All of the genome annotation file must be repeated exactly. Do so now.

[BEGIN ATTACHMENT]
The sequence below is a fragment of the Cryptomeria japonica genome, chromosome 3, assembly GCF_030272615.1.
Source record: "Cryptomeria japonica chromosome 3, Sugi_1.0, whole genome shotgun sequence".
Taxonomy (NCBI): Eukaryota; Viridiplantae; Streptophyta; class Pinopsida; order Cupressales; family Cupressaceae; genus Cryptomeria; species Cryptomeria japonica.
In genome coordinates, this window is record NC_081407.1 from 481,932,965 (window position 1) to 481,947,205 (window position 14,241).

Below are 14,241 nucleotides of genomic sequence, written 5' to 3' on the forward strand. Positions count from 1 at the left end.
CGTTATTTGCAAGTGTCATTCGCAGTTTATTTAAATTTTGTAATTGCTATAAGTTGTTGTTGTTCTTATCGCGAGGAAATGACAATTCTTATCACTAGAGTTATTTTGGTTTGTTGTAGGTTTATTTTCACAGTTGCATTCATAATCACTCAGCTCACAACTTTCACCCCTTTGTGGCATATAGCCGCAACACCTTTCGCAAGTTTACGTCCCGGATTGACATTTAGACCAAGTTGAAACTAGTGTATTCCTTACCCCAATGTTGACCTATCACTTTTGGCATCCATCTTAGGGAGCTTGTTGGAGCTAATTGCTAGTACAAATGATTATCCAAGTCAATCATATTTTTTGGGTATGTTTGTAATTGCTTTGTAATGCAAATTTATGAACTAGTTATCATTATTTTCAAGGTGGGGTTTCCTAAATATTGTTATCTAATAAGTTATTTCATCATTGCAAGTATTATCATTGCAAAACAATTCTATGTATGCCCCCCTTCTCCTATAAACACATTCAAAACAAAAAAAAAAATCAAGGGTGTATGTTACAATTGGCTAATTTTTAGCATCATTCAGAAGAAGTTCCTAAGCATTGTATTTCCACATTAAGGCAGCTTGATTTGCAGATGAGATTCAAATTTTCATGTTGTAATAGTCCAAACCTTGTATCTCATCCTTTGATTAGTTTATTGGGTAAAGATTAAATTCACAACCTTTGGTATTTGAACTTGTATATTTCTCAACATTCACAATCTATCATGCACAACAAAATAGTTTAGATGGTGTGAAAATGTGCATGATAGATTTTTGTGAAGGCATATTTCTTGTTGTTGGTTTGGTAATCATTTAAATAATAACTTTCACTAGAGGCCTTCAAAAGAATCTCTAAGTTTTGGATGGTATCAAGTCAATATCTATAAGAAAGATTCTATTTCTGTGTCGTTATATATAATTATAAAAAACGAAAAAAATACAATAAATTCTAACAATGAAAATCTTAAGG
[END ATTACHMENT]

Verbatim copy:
The sequence below is a fragment of the Cryptomeria japonica genome, chromosome 3, assembly GCF_030272615.1.
Source record: "Cryptomeria japonica chromosome 3, Sugi_1.0, whole genome shotgun sequence".
Taxonomy (NCBI): Eukaryota; Viridiplantae; Streptophyta; class Pinopsida; order Cupressales; family Cupressaceae; genus Cryptomeria; species Cryptomeria japonica.
In genome coordinates, this window is record NC_081407.1 from 481,932,965 (window position 1) to 481,947,205 (window position 14,241).

Below are 14,241 nucleotides of genomic sequence, written 5' to 3' on the forward strand. Positions count from 1 at the left end.
CGTTATTTGCAAGTGTCATTCGCAGTTTATTTAAATTTTGTAATTGCTATAAGTTGTTGTTGTTCTTATCGCGAGGAAATGACAATTCTTATCACTAGAGTTATTTTGGTTTGTTGTAGGTTTATTTTCACAGTTGCATTCATAATCACTCAGCTCACAACTTTCACCCCTTTGTGGCATATAGCCGCAACACCTTTCGCAAGTTTACGTCCCGGATTGACATTTAGACCAAGTTGAAACTAGTGTATTCCTTACCCCAATGTTGACCTATCACTTTTGGCATCCATCTTAGGGAGCTTGTTGGAGCTAATTGCTAGTACAAATGATTATCCAAGTCAATCATATTTTTTGGGTATGTTTGTAATTGCTTTGTAATGCAAATTTATGAACTAGTTATCATTATTTTCAAGGTGGGGTTTCCTAAATATTGTTATCTAATAAGTTATTTCATCATTGCAAGTATTATCATTGCAAAACAATTCTATGTATGCCCCCCTTCTCCTATAAACACATTCAAAACAAAAAAAAAAATCAAGGGTGTATGTTACAATTGGCTAATTTTTAGCATCATTCAGAAGAAGTTCCTAAGCATTGTATTTCCACATTAAGGCAGCTTGATTTGCAGATGAGATTCAAATTTTCATGTTGTAATAGTCCAAACCTTGTATCTCATCCTTTGATTAGTTTATTGGGTAAAGATTAAATTCACAACCTTTGGTATTTGAACTTGTATATTTCTCAACATTCACAATCTATCATGCACAACAAAATAGTTTAGATGGTGTGAAAATGTGCATGATAGATTTTTGTGAAGGCATATTTCTTGTTGTTGGTTTGGTAATCATTTAAATAATAACTTTCACTAGAGGCCTTCAAAAGAATCTCTAAGTTTTGGATGGTATCAAGTCAATATCTATAAGAAAGATTCTATTTCTGTGTCGTTATATATAATTATAAAAAACGAAAAAAATACAATAAATTCTAACAATGAAAATCTTAAGG